World War I Records Online

April 6, 2017, marked the 100th anniversary of America’s entrance into the Great War. After remaining neutral for three years, the United States reluctantly entered what was supposed to be “The War to End All Wars.” By declaring war, President Woodrow Wilson committed the nation to join the other Allied countries in their efforts to defeat the German-led Central Powers.

As the largest repository of American World War I records, the National Archives invites you to browse the wealth of records and information documenting the U.S. experience in this conflict, including photographs, documents, audiovisual recordings, educational resources, articles, blog posts, lectures, and events from its new World War I Centennial portal. This portal links to selected digitized records.

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War Labor Policies Board, 1918-1919

It seemed fitting to start the “Anti-Obscurant” series at the beginning….

Record Group 1, Records of the War Labor Policies Board, 1918-19, is about as obscure as one can get. This temporary World War I agency has the distinction of being Record Group 1 because its records were the first records received by the National Archives in the mid-1930s. The records measure a mere 12 cubic feet, and there are only 7 record series.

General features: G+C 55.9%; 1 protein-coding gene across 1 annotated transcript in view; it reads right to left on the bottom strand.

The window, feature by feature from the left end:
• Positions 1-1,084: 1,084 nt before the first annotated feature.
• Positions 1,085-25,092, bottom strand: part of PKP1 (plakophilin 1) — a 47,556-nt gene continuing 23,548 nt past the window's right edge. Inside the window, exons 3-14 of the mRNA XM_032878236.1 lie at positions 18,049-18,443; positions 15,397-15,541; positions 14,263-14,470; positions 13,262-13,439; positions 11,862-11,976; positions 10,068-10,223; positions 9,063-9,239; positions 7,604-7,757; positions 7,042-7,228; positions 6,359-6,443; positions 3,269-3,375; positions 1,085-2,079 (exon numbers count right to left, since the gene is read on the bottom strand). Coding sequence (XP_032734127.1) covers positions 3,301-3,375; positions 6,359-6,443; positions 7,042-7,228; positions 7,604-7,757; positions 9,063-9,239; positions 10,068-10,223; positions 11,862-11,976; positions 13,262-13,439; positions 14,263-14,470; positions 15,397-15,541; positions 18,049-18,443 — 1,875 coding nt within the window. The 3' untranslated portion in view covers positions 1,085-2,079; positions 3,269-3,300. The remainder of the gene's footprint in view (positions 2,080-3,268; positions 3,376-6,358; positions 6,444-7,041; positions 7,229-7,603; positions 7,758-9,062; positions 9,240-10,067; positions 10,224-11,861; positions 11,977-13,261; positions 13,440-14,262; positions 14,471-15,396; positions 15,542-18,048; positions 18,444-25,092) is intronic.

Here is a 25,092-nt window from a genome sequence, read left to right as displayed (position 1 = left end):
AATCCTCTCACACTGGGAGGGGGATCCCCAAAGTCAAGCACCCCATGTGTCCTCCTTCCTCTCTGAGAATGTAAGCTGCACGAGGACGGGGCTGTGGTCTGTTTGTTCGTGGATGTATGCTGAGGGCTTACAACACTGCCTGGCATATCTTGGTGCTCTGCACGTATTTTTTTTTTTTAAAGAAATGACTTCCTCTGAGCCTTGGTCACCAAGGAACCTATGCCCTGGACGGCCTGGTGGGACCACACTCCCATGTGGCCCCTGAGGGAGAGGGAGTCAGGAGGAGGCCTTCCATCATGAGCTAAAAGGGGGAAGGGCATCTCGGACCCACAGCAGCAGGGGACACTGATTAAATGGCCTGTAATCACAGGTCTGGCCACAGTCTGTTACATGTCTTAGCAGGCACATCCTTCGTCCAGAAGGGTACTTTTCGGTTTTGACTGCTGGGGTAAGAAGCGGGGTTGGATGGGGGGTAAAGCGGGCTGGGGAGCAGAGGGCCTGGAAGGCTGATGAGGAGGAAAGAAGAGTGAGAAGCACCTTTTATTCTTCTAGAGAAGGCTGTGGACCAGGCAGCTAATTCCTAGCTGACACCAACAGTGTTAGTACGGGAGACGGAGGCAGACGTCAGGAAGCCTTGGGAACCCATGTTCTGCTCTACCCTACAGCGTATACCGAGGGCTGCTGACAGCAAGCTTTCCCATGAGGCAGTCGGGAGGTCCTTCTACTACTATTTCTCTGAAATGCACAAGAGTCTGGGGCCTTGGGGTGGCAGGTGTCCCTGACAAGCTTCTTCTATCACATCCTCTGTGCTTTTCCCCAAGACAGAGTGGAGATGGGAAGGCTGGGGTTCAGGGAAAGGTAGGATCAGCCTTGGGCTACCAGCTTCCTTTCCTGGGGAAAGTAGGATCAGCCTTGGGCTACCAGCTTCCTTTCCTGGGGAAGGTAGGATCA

The Board was established by the Secretary of Labor on 13 May 1918. It was composed of representatives of the Labor, War, Navy, and Agriculture Departments; the War Industries Board; the U.S. Shipping Board; the Emergency Fleet Corporation; the Railroad, Food, and Fuel Administrations; and the Committee on Public Information. It was abolished in March 1919.

The Board formulated uniform policies for war labor administration, and promoted better housing conditions for war workers. After the Armistice, it considered proposals for canceling government contracts and for demobilization, and made studies of domestic and foreign wartime labor conditions and of labor policies relating to immediate postwar conditions in the United States.

After reading through the descriptions of the agency’s record series, it’s fairly clear that the Board’s records would most interest labor historians, World War I historians, and persons researching Chairman Felix Frankfurter, Executive Secretary George L. Bell, business adviser Herbert F. Perkins, economic expert Walton H. Hamilton, and staff member Helen Bary, who created two of the series.

Record Group 1 is clearly not a useful record group for genealogists—unless your ancestor was involved with the Board, in which case you may learn more than you wanted about the Board’s concerns during its 10-month existence.

This link will take you to description of the records in NARA’s online catalog.